According to the Ministry of Commerce, by the end of 2016, Chinese enterprises had established 77 economic cooperation zones in 36 countries, with a total investment of US $24.19 billion. Of these, 56 are distributed in 20 countries along the Belt and Road, with an accumulative investment of US $18.55 billion, and host 1,082 enterprises that generated a gross output value of US $50.69 billion, paid US $1.07 billion in tax to host countries, and created 177,000 job opportunities.


Technicians use monitoring equipment to measure functions at China Huadian Engineering Co., Ltd. Bali Coal-fired Power Plant in Indonesia on June 1, 2015.

In addition, based on their development advantages and functional orientations, about 50 node cities along four economic corridors will be chosen as sites to build industrial parks covering agriculture, industry and tourism.


Promoting Industrial Upgrading


Zhang Qizi maintains that low-and-middle-income countries must achieve industrial upgrading, through which to boost economic growth, before they can join the ranks of high-income countries. This necessity is shared by all countries along the Belt and Road, including China.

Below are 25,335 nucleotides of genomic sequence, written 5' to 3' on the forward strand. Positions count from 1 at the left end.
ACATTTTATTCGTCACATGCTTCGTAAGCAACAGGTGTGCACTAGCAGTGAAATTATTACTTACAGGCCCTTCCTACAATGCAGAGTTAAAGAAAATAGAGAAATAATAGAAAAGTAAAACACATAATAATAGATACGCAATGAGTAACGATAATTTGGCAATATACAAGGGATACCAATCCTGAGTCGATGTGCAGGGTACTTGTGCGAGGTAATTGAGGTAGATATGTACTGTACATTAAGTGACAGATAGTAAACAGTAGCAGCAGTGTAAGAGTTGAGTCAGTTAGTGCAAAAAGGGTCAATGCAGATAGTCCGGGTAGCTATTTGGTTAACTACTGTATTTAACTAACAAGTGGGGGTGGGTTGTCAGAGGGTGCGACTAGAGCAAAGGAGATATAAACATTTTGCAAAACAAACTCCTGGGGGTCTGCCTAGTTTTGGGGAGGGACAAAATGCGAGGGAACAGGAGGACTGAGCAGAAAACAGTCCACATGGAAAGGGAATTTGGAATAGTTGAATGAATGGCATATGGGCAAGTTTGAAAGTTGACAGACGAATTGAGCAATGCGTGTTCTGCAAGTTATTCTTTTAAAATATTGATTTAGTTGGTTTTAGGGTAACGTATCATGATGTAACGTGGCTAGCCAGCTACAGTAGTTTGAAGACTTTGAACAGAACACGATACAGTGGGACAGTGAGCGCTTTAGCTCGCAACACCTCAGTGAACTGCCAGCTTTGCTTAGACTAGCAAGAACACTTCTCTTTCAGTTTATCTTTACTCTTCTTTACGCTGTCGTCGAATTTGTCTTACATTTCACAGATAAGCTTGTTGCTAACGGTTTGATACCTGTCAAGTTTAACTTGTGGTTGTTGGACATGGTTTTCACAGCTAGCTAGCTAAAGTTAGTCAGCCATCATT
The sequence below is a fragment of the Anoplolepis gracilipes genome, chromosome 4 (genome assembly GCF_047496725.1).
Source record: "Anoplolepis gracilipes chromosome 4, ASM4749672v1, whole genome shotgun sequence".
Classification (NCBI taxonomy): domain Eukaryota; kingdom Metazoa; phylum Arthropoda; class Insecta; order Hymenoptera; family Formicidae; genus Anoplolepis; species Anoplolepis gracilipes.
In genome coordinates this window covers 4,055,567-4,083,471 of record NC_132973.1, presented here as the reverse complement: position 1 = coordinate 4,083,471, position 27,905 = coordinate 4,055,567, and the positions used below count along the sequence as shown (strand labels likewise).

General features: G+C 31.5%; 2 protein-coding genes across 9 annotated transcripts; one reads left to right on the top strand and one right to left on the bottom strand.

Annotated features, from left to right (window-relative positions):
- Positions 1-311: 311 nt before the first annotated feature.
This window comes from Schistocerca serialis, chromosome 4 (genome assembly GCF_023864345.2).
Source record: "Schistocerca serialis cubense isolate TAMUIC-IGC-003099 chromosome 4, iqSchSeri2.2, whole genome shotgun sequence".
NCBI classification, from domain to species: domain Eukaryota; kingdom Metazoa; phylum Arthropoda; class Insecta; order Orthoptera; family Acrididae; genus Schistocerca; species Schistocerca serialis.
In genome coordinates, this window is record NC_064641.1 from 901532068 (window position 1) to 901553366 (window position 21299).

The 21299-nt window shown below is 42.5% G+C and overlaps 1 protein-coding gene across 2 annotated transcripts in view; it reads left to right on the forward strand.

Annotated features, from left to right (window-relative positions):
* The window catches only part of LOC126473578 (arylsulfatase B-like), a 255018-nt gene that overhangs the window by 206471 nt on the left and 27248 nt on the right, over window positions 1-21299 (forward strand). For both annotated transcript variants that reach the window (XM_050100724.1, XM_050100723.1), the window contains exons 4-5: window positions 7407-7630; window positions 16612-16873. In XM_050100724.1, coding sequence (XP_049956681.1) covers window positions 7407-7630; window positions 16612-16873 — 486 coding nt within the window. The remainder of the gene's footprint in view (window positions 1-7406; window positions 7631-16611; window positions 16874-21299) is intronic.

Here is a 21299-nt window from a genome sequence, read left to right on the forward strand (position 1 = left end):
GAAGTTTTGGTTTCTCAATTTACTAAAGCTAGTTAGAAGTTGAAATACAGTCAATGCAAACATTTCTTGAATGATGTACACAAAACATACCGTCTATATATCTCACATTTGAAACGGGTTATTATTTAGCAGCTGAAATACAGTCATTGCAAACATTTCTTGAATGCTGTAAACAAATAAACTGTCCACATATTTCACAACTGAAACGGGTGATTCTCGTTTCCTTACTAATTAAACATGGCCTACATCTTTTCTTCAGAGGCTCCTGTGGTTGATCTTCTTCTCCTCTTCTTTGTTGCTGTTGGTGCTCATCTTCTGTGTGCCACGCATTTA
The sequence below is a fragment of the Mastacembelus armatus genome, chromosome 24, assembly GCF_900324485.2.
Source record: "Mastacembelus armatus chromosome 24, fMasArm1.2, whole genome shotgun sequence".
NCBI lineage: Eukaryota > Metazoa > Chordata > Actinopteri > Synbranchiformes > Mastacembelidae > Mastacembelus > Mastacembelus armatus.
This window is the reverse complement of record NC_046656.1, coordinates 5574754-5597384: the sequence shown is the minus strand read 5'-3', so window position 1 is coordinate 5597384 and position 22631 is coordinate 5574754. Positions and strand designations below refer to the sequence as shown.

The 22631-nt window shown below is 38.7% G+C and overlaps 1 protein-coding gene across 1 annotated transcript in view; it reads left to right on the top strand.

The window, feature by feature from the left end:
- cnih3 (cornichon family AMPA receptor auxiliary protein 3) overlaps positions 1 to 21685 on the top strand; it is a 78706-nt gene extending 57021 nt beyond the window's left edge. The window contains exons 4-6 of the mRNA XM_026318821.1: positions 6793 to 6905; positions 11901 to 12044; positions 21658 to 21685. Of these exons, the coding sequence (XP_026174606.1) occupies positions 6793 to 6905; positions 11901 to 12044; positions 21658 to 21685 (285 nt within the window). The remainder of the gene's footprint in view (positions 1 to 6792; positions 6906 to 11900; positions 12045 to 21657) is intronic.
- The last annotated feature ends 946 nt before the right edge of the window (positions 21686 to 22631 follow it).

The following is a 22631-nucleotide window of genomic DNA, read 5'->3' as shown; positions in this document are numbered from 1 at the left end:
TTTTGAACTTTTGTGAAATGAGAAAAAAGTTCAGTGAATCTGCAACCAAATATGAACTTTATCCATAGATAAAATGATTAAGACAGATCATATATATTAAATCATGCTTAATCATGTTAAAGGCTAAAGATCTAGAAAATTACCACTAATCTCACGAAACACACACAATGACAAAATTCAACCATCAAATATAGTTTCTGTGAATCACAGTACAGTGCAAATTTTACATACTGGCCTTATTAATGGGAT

At present, most of these countries face the risk of being locked in the low-end part of the global value chain. Although emerging economies have steadily increased their participation in the value chain and gained economic growth, they are still in the development phase as regards utilizing resources and labor force, and must contend with the risk of deterioration of their balance of trade. To be specific, resource-oriented trade-benefit-structured countries have a mainly unitary economic structure, and rely heavily on external demand. They therefore inevitably face higher risks stemming from the international market. Stagnant international markets, slow world economic gains, and fluctuating energy prices all have strong impact on domestic economy. And the advent of new energy signals the end of a golden age for these countries.